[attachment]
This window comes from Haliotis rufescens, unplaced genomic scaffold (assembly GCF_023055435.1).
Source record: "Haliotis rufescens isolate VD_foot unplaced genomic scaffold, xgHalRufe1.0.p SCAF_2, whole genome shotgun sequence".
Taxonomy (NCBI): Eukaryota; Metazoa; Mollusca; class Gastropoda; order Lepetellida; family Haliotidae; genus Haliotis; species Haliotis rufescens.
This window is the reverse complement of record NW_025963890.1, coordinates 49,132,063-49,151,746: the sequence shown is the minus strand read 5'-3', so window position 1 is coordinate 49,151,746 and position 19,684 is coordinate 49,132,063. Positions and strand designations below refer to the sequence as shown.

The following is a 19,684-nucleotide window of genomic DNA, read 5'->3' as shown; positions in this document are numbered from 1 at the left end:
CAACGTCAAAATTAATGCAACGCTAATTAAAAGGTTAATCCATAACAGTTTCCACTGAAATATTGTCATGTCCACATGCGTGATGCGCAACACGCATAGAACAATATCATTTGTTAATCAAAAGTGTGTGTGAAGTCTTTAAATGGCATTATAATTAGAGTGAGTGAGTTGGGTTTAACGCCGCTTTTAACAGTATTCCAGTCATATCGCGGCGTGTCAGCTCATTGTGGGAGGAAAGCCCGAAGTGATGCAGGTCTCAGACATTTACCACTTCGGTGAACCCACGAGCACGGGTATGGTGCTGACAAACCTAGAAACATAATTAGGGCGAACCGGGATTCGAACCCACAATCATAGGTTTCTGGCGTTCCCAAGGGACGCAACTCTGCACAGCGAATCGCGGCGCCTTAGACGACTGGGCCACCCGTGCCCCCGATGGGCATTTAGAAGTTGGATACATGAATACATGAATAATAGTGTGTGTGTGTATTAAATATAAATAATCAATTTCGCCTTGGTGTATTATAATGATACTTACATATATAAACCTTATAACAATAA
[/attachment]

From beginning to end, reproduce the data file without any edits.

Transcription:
This window comes from Haliotis rufescens, unplaced genomic scaffold (assembly GCF_023055435.1).
Source record: "Haliotis rufescens isolate VD_foot unplaced genomic scaffold, xgHalRufe1.0.p SCAF_2, whole genome shotgun sequence".
Taxonomy (NCBI): Eukaryota; Metazoa; Mollusca; class Gastropoda; order Lepetellida; family Haliotidae; genus Haliotis; species Haliotis rufescens.
This window is the reverse complement of record NW_025963890.1, coordinates 49,132,063-49,151,746: the sequence shown is the minus strand read 5'-3', so window position 1 is coordinate 49,151,746 and position 19,684 is coordinate 49,132,063. Positions and strand designations below refer to the sequence as shown.

The following is a 19,684-nucleotide window of genomic DNA, read 5'->3' as shown; positions in this document are numbered from 1 at the left end:
CAACGTCAAAATTAATGCAACGCTAATTAAAAGGTTAATCCATAACAGTTTCCACTGAAATATTGTCATGTCCACATGCGTGATGCGCAACACGCATAGAACAATATCATTTGTTAATCAAAAGTGTGTGTGAAGTCTTTAAATGGCATTATAATTAGAGTGAGTGAGTTGGGTTTAACGCCGCTTTTAACAGTATTCCAGTCATATCGCGGCGTGTCAGCTCATTGTGGGAGGAAAGCCCGAAGTGATGCAGGTCTCAGACATTTACCACTTCGGTGAACCCACGAGCACGGGTATGGTGCTGACAAACCTAGAAACATAATTAGGGCGAACCGGGATTCGAACCCACAATCATAGGTTTCTGGCGTTCCCAAGGGACGCAACTCTGCACAGCGAATCGCGGCGCCTTAGACGACTGGGCCACCCGTGCCCCCGATGGGCATTTAGAAGTTGGATACATGAATACATGAATAATAGTGTGTGTGTGTATTAAATATAAATAATCAATTTCGCCTTGGTGTATTATAATGATACTTACATATATAAACCTTATAACAATAA